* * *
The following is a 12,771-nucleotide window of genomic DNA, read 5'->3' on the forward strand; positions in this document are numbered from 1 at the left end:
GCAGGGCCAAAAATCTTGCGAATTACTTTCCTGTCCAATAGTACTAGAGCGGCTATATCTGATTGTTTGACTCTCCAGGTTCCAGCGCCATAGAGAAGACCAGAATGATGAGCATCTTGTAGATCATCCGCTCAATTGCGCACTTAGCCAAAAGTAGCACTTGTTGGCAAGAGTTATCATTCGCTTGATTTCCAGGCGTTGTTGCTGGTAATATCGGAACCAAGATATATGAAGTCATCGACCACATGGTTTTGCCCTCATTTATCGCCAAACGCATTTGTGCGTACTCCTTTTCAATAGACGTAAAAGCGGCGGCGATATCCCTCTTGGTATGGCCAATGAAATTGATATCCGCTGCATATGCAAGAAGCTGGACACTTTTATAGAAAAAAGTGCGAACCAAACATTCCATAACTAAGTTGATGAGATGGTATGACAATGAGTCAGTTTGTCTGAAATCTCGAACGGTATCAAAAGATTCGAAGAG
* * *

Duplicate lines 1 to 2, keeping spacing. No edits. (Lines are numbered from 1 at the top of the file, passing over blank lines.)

The following is a 12,771-nucleotide window of genomic DNA, read 5'->3' on the forward strand; positions in this document are numbered from 1 at the left end:
GCAGGGCCAAAAATCTTGCGAATTACTTTCCTGTCCAATAGTACTAGAGCGGCTATATCTGATTGTTTGACTCTCCAGGTTCCAGCGCCATAGAGAAGACCAGAATGATGAGCATCTTGTAGATCATCCGCTCAATTGCGCACTTAGCCAAAAGTAGCACTTGTTGGCAAGAGTTATCATTCGCTTGATTTCCAGGCGTTGTTGCTGGTAATATCGGAACCAAGATATATGAAGTCATCGACCACATGGTTTTGCCCTCATTTATCGCCAAACGCATTTGTGCGTACTCCTTTTCAATAGACGTAAAAGCGGCGGCGATATCCCTCTTGGTATGGCCAATGAAATTGATATCCGCTGCATATGCAAGAAGCTGGACACTTTTATAGAAAAAAGTGCGAACCAAACATTCCATAACTAAGTTGATGAGATGGTATGACAATGAGTCAGTTTGTCTGAAATCTCGAACGGTATCAAAAGATTCGAAGAG